Several teams worked together to design a driveable 3D printed car during the six-day International Manufacturing Technology Show in Chicago. Local Motors teamed up with Oak Ridge National Laboratory to 3D print a car in a radical new way that could change how the auto industry works.
The world’s first 3D-printed car dubbed “the Strati” is a two-seater neighborhood electric car with a range of 120 miles and a top speed of 40 mph. Local motors took the chassis, seats, door panels, and thousands of other parts, and 3D printed all those components into just one piece. Then, the non-printable components like glass windows, headlights, the motor and battery and a few other parts were added.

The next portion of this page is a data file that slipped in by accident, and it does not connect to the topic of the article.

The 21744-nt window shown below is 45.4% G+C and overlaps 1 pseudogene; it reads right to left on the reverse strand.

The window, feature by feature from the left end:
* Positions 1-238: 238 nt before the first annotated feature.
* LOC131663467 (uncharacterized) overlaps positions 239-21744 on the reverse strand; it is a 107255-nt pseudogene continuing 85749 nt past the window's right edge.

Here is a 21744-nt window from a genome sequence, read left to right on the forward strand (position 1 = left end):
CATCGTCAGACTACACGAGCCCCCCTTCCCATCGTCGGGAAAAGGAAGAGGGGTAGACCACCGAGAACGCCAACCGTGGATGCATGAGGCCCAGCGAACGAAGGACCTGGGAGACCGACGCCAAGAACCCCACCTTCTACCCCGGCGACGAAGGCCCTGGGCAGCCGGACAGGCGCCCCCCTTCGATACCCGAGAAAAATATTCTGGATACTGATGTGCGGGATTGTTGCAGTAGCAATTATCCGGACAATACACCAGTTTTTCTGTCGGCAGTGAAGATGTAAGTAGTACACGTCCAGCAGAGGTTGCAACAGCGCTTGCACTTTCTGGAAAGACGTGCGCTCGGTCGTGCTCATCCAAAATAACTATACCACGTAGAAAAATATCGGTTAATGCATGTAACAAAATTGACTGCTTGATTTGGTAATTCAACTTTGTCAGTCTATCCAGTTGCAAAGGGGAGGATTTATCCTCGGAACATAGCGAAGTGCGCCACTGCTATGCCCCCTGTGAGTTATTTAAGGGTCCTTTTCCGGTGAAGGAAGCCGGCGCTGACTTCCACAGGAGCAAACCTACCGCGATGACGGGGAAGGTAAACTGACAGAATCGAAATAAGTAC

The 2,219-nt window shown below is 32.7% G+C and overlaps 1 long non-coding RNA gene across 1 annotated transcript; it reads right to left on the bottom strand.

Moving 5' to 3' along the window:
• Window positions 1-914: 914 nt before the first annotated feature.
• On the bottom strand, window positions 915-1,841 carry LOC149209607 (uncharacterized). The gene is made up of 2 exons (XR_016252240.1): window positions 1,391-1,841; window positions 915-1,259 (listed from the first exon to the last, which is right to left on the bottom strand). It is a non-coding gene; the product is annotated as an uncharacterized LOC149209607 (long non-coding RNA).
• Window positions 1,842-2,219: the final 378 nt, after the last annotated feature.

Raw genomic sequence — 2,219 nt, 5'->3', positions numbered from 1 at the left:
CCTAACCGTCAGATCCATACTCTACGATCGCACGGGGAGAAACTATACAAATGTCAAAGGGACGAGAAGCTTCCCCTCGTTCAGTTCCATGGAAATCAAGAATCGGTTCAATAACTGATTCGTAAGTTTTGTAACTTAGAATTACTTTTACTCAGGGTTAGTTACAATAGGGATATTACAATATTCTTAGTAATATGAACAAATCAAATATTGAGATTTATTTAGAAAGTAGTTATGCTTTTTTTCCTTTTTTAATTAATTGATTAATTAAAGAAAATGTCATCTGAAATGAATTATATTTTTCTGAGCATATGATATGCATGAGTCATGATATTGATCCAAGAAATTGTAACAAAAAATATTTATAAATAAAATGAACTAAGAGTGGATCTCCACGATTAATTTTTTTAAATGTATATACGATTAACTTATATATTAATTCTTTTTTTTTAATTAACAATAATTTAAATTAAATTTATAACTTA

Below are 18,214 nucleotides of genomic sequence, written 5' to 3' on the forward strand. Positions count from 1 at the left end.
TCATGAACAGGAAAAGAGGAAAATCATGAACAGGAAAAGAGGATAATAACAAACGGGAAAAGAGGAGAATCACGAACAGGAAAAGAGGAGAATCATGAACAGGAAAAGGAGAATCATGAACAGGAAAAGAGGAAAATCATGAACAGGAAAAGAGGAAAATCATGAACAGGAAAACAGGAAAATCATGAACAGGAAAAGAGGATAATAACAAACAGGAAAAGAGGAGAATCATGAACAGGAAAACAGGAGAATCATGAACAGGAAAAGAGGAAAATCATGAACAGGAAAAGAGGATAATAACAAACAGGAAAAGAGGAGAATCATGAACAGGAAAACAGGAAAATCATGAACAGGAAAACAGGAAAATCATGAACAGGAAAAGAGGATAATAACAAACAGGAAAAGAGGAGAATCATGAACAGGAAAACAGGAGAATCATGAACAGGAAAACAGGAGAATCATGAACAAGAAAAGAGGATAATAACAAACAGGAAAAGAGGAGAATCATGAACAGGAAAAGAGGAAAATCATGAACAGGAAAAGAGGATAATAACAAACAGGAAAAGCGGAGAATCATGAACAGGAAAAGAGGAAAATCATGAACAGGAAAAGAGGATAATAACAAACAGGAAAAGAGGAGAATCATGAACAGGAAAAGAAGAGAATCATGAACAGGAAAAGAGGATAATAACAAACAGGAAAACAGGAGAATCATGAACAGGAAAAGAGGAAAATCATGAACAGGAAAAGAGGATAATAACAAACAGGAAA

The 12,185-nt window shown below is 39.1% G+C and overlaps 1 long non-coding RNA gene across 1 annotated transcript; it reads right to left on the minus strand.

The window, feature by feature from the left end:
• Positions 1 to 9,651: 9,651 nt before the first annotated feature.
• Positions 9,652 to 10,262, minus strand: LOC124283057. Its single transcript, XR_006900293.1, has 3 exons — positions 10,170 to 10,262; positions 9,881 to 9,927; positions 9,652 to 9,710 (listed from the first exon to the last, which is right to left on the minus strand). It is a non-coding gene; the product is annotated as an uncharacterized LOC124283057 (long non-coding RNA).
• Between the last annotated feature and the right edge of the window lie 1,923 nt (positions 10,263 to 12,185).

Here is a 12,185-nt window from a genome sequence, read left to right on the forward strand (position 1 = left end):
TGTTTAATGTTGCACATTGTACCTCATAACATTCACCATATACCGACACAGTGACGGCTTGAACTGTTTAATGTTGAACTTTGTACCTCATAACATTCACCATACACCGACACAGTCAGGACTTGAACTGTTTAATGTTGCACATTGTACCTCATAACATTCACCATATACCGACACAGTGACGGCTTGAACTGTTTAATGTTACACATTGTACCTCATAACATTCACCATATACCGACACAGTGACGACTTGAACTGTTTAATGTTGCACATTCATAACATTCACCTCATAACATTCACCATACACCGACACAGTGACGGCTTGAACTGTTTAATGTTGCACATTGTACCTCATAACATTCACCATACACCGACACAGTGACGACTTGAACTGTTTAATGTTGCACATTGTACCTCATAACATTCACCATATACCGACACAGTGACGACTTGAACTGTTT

The rapid assembly went live in front of the attendees at McCormick Place by Cincinnati Incorporated over a 44-hour period.
Local Motors CEO John Rogers told Scientific American that in the next couple of months the entire assembly would take less than 24 hours and then gradually get it below 10 hours.
He further added that , if your family goes from two to three, you can customize the center part of your car and all the components that outfit the family. You can design the car the way you want.
A 3D printed car like this will only have dozens of components. You could design custom-fit seats that conform to your shape, things like that, that isn’t possible with cars now.
Engineers working on Strati say they hope to bring the car to market by 2015, with initial use on city streets, before getting approval for highways.
The initial retail cost would start at $18,000 and go upwards of $30,000. However, when it comes time for a change, many of the components can be recycled.